Fine particulate matter is associated with a broad spectrum of acute and chronic illness, such as lung cancer, chronic obstructive pulmonary disease (COPD) and cardiovascular diseases. Worldwide, it is estimated to cause about 16% of lung cancer deaths, 11% of COPD deaths, and more than 20% of ischaemic heart disease and stroke.
London’s air borne particles come not only from coal generation pollution still present from hundreds of miles away, but primarily from diesel fuelled pollution. Europe uses much more diesel than the US for complex reasons, and diesel has a much higher penetration in passenger cars in Europe than the US.
Thanks to congestion charging, the worlds first metro, and London being the largest city on earth without urban motorways, the problem in London is not passenger cars. The problem in London is pollution from buses, diesel taxis and fleet vehicles. I described the problem last January last year:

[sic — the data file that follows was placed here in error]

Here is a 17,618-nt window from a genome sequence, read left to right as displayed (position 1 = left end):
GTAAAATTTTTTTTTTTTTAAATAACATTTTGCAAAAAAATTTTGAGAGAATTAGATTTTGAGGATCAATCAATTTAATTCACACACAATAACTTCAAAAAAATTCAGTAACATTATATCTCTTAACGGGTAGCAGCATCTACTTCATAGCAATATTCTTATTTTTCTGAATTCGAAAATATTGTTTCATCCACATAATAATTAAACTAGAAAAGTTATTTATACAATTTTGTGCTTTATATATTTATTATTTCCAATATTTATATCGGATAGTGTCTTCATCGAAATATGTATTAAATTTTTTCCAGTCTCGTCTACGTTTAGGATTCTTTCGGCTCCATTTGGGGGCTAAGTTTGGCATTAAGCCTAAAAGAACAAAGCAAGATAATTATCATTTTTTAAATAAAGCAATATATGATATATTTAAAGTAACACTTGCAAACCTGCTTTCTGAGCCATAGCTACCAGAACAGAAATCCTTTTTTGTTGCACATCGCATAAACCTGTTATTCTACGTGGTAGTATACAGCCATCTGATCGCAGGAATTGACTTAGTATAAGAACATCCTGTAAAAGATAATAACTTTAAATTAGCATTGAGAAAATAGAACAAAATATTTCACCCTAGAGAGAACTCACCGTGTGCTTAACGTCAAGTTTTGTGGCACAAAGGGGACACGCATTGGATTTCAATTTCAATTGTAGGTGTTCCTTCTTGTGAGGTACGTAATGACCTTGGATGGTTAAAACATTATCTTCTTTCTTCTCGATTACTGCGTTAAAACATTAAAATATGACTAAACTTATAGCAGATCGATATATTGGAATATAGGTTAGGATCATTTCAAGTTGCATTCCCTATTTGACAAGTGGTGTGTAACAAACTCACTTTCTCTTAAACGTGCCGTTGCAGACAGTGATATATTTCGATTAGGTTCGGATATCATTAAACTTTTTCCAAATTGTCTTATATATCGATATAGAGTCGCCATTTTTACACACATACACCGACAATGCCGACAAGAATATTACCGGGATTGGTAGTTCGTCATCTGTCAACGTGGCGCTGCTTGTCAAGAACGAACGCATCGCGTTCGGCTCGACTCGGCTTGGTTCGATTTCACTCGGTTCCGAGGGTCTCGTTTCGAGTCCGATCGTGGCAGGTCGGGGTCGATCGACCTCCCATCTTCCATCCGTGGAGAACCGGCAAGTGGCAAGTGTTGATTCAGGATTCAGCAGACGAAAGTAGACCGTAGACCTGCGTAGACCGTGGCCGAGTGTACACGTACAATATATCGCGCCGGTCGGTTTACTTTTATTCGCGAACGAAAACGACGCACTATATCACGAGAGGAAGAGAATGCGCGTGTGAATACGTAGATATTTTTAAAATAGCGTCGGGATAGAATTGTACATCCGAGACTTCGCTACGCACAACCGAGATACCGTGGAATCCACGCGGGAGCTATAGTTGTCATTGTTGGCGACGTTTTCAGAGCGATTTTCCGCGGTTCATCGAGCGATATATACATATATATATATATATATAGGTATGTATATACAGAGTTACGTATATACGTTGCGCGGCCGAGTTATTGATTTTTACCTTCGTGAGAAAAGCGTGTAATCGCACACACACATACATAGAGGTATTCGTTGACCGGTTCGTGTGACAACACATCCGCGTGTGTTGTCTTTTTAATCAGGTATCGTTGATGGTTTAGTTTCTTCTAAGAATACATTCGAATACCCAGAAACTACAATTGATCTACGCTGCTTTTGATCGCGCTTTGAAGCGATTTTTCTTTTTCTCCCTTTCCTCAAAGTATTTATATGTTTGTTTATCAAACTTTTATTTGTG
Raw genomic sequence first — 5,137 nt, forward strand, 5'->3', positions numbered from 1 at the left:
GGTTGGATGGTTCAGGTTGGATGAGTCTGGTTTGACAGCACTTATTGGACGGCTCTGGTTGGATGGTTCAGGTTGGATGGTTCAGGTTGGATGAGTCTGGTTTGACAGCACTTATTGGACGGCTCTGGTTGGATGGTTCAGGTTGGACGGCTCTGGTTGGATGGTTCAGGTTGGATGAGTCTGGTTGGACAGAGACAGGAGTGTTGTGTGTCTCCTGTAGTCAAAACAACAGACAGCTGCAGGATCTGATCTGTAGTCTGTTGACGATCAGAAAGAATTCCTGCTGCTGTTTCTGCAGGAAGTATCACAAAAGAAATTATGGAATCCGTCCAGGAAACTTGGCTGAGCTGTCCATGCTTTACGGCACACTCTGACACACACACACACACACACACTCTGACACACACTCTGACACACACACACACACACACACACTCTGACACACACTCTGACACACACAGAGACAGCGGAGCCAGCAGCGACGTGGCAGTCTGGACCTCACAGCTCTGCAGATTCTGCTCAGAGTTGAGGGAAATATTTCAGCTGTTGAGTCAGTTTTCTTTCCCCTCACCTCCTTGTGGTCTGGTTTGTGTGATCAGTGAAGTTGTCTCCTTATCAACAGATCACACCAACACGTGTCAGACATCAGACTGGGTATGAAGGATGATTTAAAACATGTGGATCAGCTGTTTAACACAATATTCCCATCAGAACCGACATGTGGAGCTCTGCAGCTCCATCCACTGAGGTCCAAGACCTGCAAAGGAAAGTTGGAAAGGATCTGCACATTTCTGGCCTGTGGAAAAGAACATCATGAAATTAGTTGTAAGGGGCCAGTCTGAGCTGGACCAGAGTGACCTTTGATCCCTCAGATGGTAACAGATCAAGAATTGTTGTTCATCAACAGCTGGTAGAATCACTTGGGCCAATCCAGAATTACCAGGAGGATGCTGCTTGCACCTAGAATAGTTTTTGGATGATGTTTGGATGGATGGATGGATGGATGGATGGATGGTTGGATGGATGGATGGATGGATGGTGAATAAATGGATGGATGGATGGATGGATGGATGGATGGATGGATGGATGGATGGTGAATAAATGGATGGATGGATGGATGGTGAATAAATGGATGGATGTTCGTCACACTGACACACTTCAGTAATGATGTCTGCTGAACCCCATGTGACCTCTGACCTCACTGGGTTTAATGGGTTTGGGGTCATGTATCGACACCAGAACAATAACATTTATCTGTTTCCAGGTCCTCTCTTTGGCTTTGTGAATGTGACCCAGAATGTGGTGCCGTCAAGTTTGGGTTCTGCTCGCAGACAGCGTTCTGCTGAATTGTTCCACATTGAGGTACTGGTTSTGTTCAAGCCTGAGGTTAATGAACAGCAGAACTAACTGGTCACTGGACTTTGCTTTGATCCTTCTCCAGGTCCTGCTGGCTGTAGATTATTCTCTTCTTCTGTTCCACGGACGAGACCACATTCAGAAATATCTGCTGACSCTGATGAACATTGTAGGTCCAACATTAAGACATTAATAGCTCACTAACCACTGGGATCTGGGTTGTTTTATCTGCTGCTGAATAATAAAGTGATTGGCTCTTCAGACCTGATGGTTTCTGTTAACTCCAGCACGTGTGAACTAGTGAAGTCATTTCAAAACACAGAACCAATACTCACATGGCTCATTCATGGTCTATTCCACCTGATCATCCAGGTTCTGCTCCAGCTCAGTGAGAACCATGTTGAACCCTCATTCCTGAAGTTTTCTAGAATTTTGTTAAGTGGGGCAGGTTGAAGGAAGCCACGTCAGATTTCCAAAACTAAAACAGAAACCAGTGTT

At no time was it pointed out that there are over 12,000 CNG buses in Europe, or that every bus in LA is gas powered. Or how taxis have to be gas powered by law in places like Bangkok, Dhaka or Teheran.
And certainly don’t mention that there are three, yes 3, CNG buses in the entire UK, the first Olympic city in 30 years that ran on diesel buses.
This year is marginally better. We’ve at least broken the double digit barrier and one great solution is just forty miles away in Reading: